Deep within the heart of every human being is the longing for significance, to have a meaningful destiny. It is the yearning to be taken seriously, to make some sort of difference, to have a life that matters somehow. The aching desire in the soul to be recognized, to be deemed important is a dominant factor for most of us. This is often expressed in a strong desire to exercise power in our life situation. We have an intense motivation to control the environment around us, to influence our circumstances for the better, at least “better” as far as we are concerned. Termed by some students of human nature as “the drive to power,” this desire can be found anywhere from the nursery school to the boardroom, from the playground to the professional sports arena. It’s a desire that pays no attention to gender or age, and gives little heed to personality styles or economic standing. The simple, easily observable fact is that from the time we are toddlers we want to have things our way, to control the situations around us for our benefit, and be able to tell somebody – anybody! – what to do.

As obvious as this “drive to power” is in the human soul, it is just as apparent that most people live with this desire frustrated and squelched, at least to some degree. Hemmed in by life situations completely beyond our control, we do the best we can “under the circumstances.” We fight for recognition, striving to be seen as valuable. We hope that someone will notice that we have important things to say and that we too have a destiny that deserves to be realized. Many of us have experienced such devastating blows to our identity that any hope of feeling significant or powerful is simply unrealistic. Any hope of significance seems like a wispy dream in the violent storm of real life. Some respond to these cataclysmic blows by setting their body, soul, mind and strength to the pursuit of power, determined to never be hurt again. Others simply roll over and die, with any potential for significance stripped from them and crushed in the trampling of other people’s lusts.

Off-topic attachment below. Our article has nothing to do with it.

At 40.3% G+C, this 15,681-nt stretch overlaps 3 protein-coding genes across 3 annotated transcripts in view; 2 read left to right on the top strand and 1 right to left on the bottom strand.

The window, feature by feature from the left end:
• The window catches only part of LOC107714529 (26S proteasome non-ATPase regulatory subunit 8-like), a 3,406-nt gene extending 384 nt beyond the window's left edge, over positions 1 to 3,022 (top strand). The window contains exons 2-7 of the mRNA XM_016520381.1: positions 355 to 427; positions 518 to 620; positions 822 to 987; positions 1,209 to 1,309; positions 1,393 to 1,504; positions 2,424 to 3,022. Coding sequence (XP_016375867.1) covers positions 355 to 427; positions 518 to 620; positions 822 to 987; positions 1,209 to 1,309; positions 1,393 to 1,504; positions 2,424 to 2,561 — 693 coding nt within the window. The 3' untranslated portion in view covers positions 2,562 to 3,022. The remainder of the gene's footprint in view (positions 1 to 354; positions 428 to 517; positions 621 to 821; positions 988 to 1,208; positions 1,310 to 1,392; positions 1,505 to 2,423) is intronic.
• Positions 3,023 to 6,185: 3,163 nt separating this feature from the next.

At the same time that we feel this longing to have power and influence, we feel a certain ambivalence about it, a double-mindedness that tells us that such things as “power corrupts, and absolute power corrupts absolutely.” It’s as though the human race has this negative condition that is common to everyone, a condition that we cannot deny or live without, yet one that is so toxic that corruption is the inevitable end to the pursuit of power. Therefore, we try to build all sorts of checks and balances into our systems of control. We strive to protect ourselves against the corruption of the drive to power, only to find ourselves manipulating and evading the very systems we set in place so that we might gain more influence or have more control over our situations. In other words, we cheat if we think it will help us.

We could cite thousands of examples of dishonest and abusive behavior taken from every strata of human life. It’s not only the politically or economically powerful person who grasps for more power. It’s the pastor who abuses his spiritual authority to raise money. It’s the guy who cheats at golf, or the woman who crosses the line in using her sexuality to gain an advantage over the competition. It’s the road-rage nut who guns the engine to pass everyone he can, and it’s the teen-age girl with an eating disorder resolutely controlling her food intake, even though her strategy for power may eventually kill her. The drive to power is immense within us, and is a reality that must be examined and understood from God’s perspective if we are to deal with it successfully.

Over the next weeks, I will explore the only appropriate way to pursue power and fulfillment, the way given to us through Jesus’ teaching in the Sermon on the Mount, found in Matthew 5. I hope you’ll follow along!

Gary Wiens

Gary Wiens, 6/27/2018